E-mail is the new wire service

For political junkies like me, my news consumption is a lot different from old- media consumers like my parents. Let me explain.

My dad and I start every morning with the same routine. We roll out of our beds (though he does so at 6 a.m., and I usually wake around 11 a.m.), we shower, we make bowls of cereal, and we read the newspaper. But whereas he unfolds page after page of traditional broadsheet from The Chronicle and New York Times, I simply open up the daily e-mails I’ve signed up to receive from news agencies.

Reuters, Politico, the Washington Post — they’re all there waiting for me, so there’s no need to wait for the next day’s paper or for a headlines update on TV. Thanks to new technology like e-mail alerts, RSS feeds and podcasts, I’ve got a whole newsroom in my computer so I can get all the political news I want and need. By the end of the day, I’ll get information from the traditional sources — the Post, NPR, ESPN, CNN — without using the traditional mediums of print, radio, and TV.

As a student, I’ve taken these lessons to heart, and used my experience as a new media connoisseur to make my reporting more accessible to young consumers like me. Next week, I will report for Youth Radio at the Democratic National Convention in Denver.

Whereas, 20 years ago ,I would have walked around the Pepsi Center with a notepad and paper, I’m covering this event in a way that blends traditional and new forms of media.

Sure, I’ll be up all night writing and editing stories that are perfectly capable of conveying news. But I’ll also use the capabilities of new media by liveblogging from the convention floor and posting candid video of the event on YouTube. I won’t have to wait for an air time or the next day’s paper to come out: once I click “publish” on my blog, the information is out there for people to see.

All the hierarchy set up in traditional media is gone on the Internet. NBC News posts to the same Internet as a blogger with no formal training in journalism. When I search on YouTube, I’m just as likely to find a video from the Asssociated Press as I am to find one from some kid with a Webcam. Walking around the Democratic Convention floor, I’ll see the titans of TV news pursuing stories alongside bloggers and the writers on the cutting edge of new media.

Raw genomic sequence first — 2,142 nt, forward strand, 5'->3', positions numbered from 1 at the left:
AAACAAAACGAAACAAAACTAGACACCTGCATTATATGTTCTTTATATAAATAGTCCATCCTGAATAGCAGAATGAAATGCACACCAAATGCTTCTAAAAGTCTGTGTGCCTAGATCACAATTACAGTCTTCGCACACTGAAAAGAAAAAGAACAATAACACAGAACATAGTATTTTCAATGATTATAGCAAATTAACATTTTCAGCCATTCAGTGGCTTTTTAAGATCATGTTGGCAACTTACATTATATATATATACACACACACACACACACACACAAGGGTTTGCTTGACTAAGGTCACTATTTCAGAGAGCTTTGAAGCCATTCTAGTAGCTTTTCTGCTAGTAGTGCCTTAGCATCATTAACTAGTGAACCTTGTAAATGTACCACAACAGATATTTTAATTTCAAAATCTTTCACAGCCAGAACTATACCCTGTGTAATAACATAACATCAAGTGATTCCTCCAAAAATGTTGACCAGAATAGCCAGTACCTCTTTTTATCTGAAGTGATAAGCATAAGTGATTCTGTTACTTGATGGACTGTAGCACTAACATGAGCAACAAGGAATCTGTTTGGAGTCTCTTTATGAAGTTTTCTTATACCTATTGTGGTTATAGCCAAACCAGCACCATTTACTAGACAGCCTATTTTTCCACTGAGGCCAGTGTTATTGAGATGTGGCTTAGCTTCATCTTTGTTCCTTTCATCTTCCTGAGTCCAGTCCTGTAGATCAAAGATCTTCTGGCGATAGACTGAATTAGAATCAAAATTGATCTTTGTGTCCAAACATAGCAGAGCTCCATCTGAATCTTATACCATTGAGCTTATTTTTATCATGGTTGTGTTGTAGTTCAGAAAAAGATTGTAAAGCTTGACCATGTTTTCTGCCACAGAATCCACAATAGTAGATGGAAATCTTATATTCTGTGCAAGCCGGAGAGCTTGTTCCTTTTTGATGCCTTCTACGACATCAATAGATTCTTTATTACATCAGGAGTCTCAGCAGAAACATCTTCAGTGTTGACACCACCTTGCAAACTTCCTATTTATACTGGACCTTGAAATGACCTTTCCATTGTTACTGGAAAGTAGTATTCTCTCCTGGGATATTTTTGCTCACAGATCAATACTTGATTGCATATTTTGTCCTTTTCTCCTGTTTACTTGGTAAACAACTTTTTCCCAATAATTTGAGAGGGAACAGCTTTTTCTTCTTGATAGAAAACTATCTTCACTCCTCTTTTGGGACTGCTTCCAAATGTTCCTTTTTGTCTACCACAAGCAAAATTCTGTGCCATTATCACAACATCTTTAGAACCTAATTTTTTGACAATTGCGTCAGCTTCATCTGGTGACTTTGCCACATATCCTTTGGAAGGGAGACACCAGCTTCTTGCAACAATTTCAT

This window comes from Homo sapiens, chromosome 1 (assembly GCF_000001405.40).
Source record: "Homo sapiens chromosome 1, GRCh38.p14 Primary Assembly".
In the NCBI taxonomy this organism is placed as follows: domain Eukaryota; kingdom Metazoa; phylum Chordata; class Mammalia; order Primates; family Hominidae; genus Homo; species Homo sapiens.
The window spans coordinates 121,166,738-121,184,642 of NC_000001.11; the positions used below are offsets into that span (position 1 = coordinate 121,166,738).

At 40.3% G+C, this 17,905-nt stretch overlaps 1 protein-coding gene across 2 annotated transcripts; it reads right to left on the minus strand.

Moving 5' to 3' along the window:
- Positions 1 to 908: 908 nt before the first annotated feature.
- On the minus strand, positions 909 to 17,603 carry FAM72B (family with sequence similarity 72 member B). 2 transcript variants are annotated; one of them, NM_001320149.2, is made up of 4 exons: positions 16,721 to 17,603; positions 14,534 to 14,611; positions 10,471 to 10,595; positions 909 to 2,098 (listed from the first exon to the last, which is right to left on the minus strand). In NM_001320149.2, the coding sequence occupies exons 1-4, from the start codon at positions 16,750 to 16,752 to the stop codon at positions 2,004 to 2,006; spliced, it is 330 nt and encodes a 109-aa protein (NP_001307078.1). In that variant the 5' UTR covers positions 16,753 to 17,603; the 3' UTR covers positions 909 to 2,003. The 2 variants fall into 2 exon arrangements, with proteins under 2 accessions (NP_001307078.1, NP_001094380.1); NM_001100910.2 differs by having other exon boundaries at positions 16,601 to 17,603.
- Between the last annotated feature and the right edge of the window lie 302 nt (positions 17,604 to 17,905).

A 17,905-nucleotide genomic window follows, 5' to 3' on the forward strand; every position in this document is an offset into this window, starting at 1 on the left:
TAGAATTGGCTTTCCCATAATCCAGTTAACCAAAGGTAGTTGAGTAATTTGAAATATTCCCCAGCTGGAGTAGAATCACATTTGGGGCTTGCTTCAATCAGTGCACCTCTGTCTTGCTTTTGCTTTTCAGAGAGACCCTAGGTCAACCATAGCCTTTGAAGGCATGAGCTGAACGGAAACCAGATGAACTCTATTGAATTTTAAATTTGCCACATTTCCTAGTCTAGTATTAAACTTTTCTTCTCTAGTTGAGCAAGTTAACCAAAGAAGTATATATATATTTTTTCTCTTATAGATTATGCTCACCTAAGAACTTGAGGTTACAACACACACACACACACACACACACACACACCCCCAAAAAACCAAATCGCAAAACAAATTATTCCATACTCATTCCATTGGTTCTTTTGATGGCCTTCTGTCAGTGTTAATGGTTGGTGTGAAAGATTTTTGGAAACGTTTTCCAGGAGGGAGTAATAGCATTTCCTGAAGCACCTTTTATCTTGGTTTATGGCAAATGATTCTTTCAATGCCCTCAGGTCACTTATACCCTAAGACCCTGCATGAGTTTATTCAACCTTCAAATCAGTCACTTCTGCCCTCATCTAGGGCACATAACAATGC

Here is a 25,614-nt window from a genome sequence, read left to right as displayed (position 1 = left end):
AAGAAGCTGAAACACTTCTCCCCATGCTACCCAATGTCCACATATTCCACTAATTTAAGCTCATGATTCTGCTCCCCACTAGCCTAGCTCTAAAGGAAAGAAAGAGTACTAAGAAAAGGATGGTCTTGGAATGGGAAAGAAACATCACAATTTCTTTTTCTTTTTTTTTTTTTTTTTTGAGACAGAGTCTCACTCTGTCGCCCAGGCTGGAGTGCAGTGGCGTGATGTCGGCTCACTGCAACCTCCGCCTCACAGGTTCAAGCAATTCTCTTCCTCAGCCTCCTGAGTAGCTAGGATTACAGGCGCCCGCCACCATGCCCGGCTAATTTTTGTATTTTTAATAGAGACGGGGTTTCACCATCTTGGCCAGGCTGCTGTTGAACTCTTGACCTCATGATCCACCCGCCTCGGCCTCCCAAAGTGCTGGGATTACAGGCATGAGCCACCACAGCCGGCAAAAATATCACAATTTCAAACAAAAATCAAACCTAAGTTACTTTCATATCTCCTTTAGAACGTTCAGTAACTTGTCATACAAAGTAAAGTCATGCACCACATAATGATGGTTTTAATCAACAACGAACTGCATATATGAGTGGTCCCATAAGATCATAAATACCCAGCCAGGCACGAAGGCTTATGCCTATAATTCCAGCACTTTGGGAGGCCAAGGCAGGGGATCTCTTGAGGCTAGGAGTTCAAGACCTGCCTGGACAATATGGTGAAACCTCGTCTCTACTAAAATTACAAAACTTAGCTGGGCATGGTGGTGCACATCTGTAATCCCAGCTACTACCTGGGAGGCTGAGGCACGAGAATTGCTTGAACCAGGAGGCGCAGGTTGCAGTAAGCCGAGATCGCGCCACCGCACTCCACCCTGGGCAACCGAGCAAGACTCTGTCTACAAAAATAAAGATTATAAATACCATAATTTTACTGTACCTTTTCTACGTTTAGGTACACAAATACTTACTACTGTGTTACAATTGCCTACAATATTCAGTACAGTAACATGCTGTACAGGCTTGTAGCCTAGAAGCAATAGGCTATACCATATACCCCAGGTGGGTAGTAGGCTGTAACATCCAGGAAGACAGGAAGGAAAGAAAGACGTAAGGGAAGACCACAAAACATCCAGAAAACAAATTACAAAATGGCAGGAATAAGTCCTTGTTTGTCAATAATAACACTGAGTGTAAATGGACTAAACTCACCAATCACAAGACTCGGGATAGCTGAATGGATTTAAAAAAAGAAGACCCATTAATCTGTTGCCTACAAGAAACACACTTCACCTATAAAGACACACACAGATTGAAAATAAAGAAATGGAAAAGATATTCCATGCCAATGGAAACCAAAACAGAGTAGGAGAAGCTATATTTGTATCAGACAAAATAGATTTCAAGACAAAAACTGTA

Even though I hope to eventually work as a journalist in the traditional media, I like the endless possibilities and immediacy of self-publishing blogs, videos, etc. Sure, I struggle to get 10 hits a day on what I write or post, but I’m honing my online journalism skills and getting ready to be the one filling content in the inboxes of other political junkies.

Nicholas Savidge-Wilkins, 17,, is a reporter for Youth Radio, a youth driven production company. He also maintains a daily politics blog, “Savidge for America” at www.youthradioflows.wordpress.com

©2008 Youth Radio, Oakland, California, USA

Nico Savidge

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3 responses to “E-mail is the new wire service

  1. What??? No AP!!! Just where do you think the wire services get most of their news? The operative part of newspaper is NEWS, not PAPER. I wish media powers had given as much thought to the demise of UPI in the 1980s as their do the net. We might have advoide our future – living off government handouts for news. I mean that literally and figuratively.

  2. You can’t subscribe to the AP for free – the only way to get their newswire services online is to sign up for them like the papers do. Although I do subscribe to their YouTube video channel.

  3. We want to report that our campaign sign in this area has been stolen and it was on our property. I want fair news reporting telling others that OBAMA signs will be taken in Demorest and the surrounding areas. This is responsible news coverage that must be taken seriously to save our democracy and our freedoms of all Americans. If we can’t express our political opinion openly we no longer are a democracy and no different than Russia and China.

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